The new museum for twentieth- and twenty-first-century art has been designed to integrate into the lush landscape of the Lichtentaler Allee Park and, at the same time, to harmonize in scale with the classical profile of the adjacent Staatliche Kunsthalle in Baden-Baden. Great efforts were taken to preserve as many trees as possible on the site, so that the Museum Frieder Burda would be harmoniously incorporated into the nature surrounding it.  The overall form and proportions of the new building correspond to the elevated plinth and entablature of the Neoclassical Kunsthalle, but each institution maintains its own tectonic identity.

Nestled amid the existing majestic trees of the Lichtentaler Park, the new three-story structure is accessed from a main portico facing east to the main footpath thru the park. 
At the second floor a glazed bridge links the building to the plinth of the Kunsthalle.
This bridge has been delicately detailed so as to intrude as little as possible on the character of the existing museum.  The Museum Frieder Burda is thought of as both an independent museum as well as a fraternal adjunct to the Kunsthalle.  Therefore, the resulting building connection, a glass bridge, is like an umbilical cord that can be opened or closed. A lower level exterior courtyard embraces the building on its south elevation, dramatically enhancing the museum’s connection to the surrounding landscape of the serene Lichtentaler Allee.
Upon entry, visitors turn right through a dramatic entrance atrium, the lobby/reception area, to arrive at a spacious transverse four-story ramp hall set on axis with the bridge link to the Kunsthalle one floor above.  Together with an adjacent elevator, this primary means of vertical circulation, the ramp, affords access to a second major gallery suspended above the ground-floor gallery and also to auxiliary exhibition spaces on both the lower ground floor and on  the mezzanine level overlooking the entry. The grand ramp is historically a feature in a continuous circulation sequence.  But I prefer to think of this ramp as an event in itself, more a picturesque and less a sequential element in the spatial whole.  I hope that visitors will experience circulation through the building as a succession of minor shocks or jolts; movement through the building tends to be interrupted by stop effects and contra axes when the slope of the ramp ends at the entrance to the galleries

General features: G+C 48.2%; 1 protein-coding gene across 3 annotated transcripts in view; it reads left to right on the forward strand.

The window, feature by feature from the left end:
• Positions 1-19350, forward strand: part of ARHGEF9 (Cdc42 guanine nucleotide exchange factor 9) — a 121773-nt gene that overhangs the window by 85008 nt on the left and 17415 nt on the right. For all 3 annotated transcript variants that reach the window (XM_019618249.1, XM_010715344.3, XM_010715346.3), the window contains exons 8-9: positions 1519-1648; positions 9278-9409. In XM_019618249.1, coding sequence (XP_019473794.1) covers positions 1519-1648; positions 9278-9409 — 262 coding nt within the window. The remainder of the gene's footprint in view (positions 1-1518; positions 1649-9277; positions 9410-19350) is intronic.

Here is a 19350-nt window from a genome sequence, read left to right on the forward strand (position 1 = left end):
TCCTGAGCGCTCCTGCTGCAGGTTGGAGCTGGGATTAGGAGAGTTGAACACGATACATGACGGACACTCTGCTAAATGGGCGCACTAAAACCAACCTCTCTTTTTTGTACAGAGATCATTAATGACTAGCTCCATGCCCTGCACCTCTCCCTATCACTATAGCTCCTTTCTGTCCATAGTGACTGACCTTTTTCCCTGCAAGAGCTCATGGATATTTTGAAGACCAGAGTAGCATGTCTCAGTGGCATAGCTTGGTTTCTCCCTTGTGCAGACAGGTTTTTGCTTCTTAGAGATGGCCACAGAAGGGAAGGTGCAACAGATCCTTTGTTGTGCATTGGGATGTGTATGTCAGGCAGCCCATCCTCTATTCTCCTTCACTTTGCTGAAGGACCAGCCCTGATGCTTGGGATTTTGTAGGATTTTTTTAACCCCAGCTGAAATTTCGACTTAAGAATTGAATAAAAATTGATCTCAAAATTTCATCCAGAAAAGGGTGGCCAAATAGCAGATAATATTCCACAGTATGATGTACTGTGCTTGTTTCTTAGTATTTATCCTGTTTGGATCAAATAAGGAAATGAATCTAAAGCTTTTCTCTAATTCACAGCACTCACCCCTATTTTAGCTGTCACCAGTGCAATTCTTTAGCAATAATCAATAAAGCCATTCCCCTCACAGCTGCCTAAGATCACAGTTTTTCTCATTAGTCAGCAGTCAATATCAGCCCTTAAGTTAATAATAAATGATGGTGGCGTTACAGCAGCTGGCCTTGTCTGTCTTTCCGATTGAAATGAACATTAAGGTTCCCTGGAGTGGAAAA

Light pours into the crisp white rectilinear galleries from glazed walls, which are faced with sunscreens.  The main upper exhibition volume accessed by the ramp hall via a bridge, allows for views to the surrounding park and to the lower level. 
The recessed floor plate of the upper gallery and the bounding walls of lower gallery also enable natural light to penetrate to the lower level.  Controlled natural light exists in most of the exhibition spaces, reflecting distinct ideas of how space affects the viewing of art.  Louvres on the south façade help control the amount of light that enters the gallery spaces throughout the day.

The changing weather of the day, the changing seasons of the year make the daylight in the museum illuminate the art in a manner that can never be achieved by artificial light. Light is the key material that  pervades the interior spaces of the Museum as well.  This enables the visitor to view the works of art during the day in natural light, like the conditions under which most of the artists created them. The Museum Frieder Burda will be as conceptually and physically radiant as hopefully, the experience of being there will be as well.
Richard Meier
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